App warnings are usually reserved for Android users but the latest alert has been issued to those who choose to use an iPhone. According to the team at Avast, Apple fans who have downloaded certain Virtual Private Networks (VPN’s) onto their devices may become the target of expensive fleeceware which could leave them seriously out of pocket.
The security firm says it has spotted three VPNs which are free to download but then begin charging users a hefty $ 9.99 per week thereafter.
Beetle VPN, Buckler VPN, and Hat VPN Pro appear to have good ratings on the App Store but Avast says many of these glowing comments are probably fake.
In fact, once you head deep into the reviews there are plenty of people warning against downloading the apps with one user of Beetle VPN saying: “This app needs to give my money back. Premium membership auto-renews after a free trial. How to cancel? Nowhere to be found on the app. Pitiful.”
Whilst another iPhone user added: “This app is a good app but costs $ 40 a month. It would be better if the price was lower.”
According to data from Sensor Tower, a mobile apps marketing intelligence and insights company, the apps have been downloaded over 420K, 271K, and 96K times, respectively, between April 2019 and May 2020.
Apple iOS app warning as these VPNs could leave you with a nasty bill
Avast researchers say they installed the three apps and successfully purchased subscriptions to each app; however when they tried to use the VPNs, the apps only provided subscription options again. After attempting to purchase the subscriptions again, Avast researchers were notified they already have a subscription and thus were unable to establish a VPN connection using any of the apps.
This type of fleeceware are a problem as the apps aren’t actually violating any terms and conditions as their users have to agree to the weekly cost before being charged.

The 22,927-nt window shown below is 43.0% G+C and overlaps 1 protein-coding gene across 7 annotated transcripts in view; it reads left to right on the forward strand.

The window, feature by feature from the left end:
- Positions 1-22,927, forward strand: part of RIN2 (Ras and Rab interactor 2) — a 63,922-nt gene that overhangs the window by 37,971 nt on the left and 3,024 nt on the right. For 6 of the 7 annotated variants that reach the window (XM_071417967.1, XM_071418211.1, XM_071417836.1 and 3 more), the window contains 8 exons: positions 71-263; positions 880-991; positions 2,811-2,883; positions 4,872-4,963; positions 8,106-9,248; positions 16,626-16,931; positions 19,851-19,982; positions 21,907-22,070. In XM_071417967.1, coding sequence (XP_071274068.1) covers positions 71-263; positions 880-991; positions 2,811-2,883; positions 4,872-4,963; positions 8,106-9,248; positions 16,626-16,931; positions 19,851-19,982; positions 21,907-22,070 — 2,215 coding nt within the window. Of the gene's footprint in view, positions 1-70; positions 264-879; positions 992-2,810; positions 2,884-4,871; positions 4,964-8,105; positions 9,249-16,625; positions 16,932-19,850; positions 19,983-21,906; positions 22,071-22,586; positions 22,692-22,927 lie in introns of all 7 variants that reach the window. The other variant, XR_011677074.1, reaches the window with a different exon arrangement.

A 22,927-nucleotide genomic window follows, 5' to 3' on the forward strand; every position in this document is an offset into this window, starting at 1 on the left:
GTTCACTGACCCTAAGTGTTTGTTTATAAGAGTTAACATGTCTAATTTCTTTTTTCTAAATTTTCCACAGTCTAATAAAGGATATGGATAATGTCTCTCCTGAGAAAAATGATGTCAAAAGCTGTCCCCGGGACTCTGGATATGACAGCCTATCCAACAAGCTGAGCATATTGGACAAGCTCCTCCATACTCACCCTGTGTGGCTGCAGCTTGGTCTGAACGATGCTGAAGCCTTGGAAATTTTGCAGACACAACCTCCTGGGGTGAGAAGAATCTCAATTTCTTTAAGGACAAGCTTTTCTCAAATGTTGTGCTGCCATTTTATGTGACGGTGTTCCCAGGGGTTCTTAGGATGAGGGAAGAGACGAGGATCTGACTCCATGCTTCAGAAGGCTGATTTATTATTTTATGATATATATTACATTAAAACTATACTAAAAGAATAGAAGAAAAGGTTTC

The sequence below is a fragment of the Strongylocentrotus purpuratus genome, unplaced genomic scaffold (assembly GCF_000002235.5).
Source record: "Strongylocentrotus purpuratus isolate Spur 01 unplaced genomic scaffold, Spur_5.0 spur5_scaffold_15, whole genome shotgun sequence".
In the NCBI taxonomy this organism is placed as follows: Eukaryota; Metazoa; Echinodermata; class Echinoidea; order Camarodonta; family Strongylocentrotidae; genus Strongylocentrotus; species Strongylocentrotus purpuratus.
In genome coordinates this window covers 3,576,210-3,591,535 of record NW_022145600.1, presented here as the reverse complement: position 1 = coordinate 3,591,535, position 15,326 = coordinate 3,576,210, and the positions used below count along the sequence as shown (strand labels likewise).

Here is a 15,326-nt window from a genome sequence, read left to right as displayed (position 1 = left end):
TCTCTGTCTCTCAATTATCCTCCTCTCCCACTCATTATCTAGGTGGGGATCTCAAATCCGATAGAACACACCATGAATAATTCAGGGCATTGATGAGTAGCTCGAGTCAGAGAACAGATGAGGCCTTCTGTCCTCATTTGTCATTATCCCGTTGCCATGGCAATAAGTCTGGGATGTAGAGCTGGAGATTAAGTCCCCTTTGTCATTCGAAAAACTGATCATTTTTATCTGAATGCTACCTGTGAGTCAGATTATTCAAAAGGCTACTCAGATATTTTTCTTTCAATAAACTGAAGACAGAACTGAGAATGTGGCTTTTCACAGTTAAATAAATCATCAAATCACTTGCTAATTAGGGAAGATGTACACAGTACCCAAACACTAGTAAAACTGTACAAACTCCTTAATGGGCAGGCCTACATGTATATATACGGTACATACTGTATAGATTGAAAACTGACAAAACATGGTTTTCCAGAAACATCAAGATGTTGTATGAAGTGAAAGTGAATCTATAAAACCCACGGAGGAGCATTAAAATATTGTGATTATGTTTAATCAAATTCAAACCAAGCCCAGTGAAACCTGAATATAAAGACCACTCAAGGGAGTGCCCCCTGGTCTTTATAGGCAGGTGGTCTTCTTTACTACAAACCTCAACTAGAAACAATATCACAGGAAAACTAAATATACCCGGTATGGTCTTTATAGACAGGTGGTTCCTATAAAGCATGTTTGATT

However, it’s the fact that there are VPNs on Apple’s App Store which are cheaper and infinitely better that has got Avast so concerned.
“Fleeceware apps fall into a gray area, because they are not malicious per se, they simply charge users absurd amounts of money for weekly, monthly or yearly subscriptions for features that should be offered at much lower costs. In this case, the VPNs are being sold for $ 9.99 (USD) a week, when trustworthy VPNs cost ten times less.” said Nikolaos Chrysaidos, Head of Mobile Threats & Security at Avast.
“These apps are not behaving maliciously so they circumvent screening processes to be added to the official app stores’ that users trust. With many people turning to VPN apps to protect their data while working remotely, this illustrates how important it is for users to research VPN apps before installing them, including who is behind the product, their track record with other products and user reviews, and experience in offering security and privacy apps.”
If you have downloaded these apps and are being charged you should be able to stop the payments by following these simple steps.
Simply head to the App Store on your iPhone and tap on your profile picture in the top right-hand corner of the screen.
Then tap Subscriptions. Tap the subscription that you want to manage. In the options which then appear, Apple will given you the opportunity to cancel it and stop any further charges from the developer to the credit or debit card linked to your Apple ID.